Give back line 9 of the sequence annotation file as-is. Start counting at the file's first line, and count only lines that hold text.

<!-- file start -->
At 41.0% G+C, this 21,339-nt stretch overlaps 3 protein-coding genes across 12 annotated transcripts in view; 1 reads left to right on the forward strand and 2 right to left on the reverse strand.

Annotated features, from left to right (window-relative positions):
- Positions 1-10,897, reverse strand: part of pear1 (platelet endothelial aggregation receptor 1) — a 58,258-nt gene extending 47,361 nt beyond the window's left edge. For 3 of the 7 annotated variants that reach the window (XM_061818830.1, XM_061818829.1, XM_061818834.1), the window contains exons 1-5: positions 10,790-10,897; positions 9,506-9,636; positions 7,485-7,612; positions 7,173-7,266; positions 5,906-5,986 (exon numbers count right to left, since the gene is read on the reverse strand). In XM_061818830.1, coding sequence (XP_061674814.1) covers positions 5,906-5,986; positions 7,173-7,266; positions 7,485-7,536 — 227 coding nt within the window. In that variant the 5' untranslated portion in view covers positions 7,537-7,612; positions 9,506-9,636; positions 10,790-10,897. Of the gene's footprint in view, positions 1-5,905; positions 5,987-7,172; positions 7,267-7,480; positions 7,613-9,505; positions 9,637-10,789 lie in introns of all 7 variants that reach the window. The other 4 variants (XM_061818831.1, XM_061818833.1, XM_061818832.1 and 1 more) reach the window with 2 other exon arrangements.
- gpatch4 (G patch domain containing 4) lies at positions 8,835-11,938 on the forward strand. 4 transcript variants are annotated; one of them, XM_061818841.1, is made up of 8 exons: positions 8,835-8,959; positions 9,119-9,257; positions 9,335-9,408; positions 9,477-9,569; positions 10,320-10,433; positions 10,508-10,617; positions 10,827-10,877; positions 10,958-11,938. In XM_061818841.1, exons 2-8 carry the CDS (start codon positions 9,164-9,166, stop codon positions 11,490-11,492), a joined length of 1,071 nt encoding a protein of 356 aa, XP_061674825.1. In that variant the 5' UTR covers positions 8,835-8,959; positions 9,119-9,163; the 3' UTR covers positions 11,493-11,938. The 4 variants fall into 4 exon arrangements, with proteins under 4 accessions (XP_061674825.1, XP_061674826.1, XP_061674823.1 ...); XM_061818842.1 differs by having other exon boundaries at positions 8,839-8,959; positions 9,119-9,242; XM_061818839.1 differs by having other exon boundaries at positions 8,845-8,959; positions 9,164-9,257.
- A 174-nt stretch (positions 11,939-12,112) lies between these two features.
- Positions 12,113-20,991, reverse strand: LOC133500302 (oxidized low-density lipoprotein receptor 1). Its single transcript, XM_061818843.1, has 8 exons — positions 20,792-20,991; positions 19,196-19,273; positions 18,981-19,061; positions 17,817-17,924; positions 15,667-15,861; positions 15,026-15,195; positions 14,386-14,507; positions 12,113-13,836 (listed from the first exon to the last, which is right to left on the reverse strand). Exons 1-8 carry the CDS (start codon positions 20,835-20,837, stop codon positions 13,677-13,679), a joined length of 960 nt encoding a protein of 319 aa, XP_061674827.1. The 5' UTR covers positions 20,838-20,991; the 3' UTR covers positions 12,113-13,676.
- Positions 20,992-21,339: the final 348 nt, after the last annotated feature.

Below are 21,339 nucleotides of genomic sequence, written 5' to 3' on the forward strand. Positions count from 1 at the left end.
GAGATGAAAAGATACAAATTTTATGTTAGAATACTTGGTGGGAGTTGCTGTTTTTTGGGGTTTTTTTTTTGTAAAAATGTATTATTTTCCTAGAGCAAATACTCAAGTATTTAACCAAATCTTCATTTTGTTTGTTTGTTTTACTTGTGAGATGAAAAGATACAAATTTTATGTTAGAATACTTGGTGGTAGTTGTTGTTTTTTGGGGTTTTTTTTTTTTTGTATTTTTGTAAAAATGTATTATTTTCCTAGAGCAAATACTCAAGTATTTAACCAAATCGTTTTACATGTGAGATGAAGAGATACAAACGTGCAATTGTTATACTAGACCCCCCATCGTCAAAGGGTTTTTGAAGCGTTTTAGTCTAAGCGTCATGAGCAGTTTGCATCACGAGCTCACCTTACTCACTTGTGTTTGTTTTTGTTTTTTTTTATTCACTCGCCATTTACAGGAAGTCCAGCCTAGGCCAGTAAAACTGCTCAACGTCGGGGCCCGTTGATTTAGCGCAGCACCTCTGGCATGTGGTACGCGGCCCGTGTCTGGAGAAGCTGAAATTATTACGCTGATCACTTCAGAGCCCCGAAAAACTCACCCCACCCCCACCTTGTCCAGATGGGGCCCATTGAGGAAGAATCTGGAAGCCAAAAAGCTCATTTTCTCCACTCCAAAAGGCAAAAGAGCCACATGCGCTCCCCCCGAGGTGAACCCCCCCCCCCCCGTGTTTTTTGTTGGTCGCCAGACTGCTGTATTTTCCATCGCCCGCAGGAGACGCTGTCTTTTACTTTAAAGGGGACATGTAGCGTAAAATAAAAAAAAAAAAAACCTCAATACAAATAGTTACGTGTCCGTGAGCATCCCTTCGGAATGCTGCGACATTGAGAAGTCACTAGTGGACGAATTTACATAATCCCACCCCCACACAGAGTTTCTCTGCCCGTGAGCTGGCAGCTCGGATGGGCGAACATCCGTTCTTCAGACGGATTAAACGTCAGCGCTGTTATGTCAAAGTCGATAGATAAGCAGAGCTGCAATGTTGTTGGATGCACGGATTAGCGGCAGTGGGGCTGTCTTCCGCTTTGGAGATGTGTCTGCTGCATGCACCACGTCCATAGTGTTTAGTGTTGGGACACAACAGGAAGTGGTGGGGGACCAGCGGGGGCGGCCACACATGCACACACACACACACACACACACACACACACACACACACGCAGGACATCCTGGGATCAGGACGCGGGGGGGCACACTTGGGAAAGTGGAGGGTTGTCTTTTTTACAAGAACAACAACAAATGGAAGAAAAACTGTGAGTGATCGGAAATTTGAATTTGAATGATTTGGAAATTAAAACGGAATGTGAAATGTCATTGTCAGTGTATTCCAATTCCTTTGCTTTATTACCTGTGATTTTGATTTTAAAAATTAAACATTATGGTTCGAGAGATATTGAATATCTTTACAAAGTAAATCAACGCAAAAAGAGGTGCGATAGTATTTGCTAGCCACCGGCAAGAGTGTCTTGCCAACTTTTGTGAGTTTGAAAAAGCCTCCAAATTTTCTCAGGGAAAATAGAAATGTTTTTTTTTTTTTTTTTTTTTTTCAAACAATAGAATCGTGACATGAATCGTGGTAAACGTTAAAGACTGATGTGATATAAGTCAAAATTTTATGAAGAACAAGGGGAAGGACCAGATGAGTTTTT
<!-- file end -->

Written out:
GAGATGAAAAGATACAAATTTTATGTTAGAATACTTGGTGGGAGTTGCTGTTTTTTGGGGTTTTTTTTTTGTAAAAATGTATTATTTTCCTAGAGCAAATACTCAAGTATTTAACCAAATCTTCATTTTGTTTGTTTGTTTTACTTGTGAGATGAAAAGATACAAATTTTATGTTAGAATACTTGGTGGTAGTTGTTGTTTTTTGGGGTTTTTTTTTTTTTGTATTTTTGTAAAAATGTATTATTTTCCTAGAGCAAATACTCAAGTATTTAACCAAATCGTTTTACATGTGAGATGAAGAGATACAAACGTGCAATTGTTATACTAGACCCCCCATCGTCAAAGGGTTTTTGAAGCGTTTTAGTCTAAGCGTCATGAGCAGTTTGCATCACGAGCTCACCTTACTCACTTGTGTTTGTTTTTGTTTTTTTTTATTCACTCGCCATTTACAGGAAGTCCAGCCTAGGCCAGTAAAACTGCTCAACGTCGGGGCCCGTTGATTTAGCGCAGCACCTCTGGCATGTGGTACGCGGCCCGTGTCTGGAGAAGCTGAAATTATTACGCTGATCACTTCAGAGCCCCGAAAAACTCACCCCACCCCCACCTTGTCCAGATGGGGCCCATTGAGGAAGAATCTGGAAGCCAAAAAGCTCATTTTCTCCACTCCAAAAGGCAAAAGAGCCACATGCGCTCCCCCCGAGGTGAACCCCCCCCCCCCCGTGTTTTTTGTTGGTCGCCAGACTGCTGTATTTTCCATCGCCCGCAGGAGACGCTGTCTTTTACTTTAAAGGGGACATGTAGCGTAAAATAAAAAAAAAAAAAACCTCAATACAAATAGTTACGTGTCCGTGAGCATCCCTTCGGAATGCTGCGACATTGAGAAGTCACTAGTGGACGAATTTACATAATCCCACCCCCACACAGAGTTTCTCTGCCCGTGAGCTGGCAGCTCGGATGGGCGAACATCCGTTCTTCAGACGGATTAAACGTCAGCGCTGTTATGTCAAAGTCGATAGATAAGCAGAGCTGCAATGTTGTTGGATGCACGGATTAGCGGCAGTGGGGCTGTCTTCCGCTTTGGAGATGTGTCTGCTGCATGCACCACGTCCATAGTGTTTAGTGTTGGGACACAACAGGAAGTGGTGGGGGACCAGCGGGGGCGGCCACACATGCACACACACACACACACACACACACACACACACACACACGCAGGACATCCTGGGATCAGGACGCGGGGGGGCACACTTGGGAAAGTGGAGGGTTGTCTTTTTTACAAGAACAACAACAAATGGAAGAAAAACTGTGAGTGATCGGAAATTTGAATTTGAATGATTTGGAAATTAAAACGGAATGTGAAATGTCATTGTCAGTGTATTCCAATTCCTTTGCTTTATTACCTGTGATTTTGATTTTAAAAATTAAACATTATGGTTCGAGAGATATTGAATATCTTTACAAAGTAAATCAACGCAAAAAGAGGTGCGATAGTATTTGCTAGCCACCGGCAAGAGTGTCTTGCCAACTTTTGTGAGTTTGAAAAAGCCTCCAAATTTTCTCAGGGAAAATAGAAATGTTTTTTTTTTTTTTTTTTTTTTTCAAACAATAGAATCGTGACATGAATCGTGGTAAACGTTAAAGACTGATGTGATATAAGTCAAAATTTTATGAAGAACAAGGGGAAGGACCAGATGAGTTTTT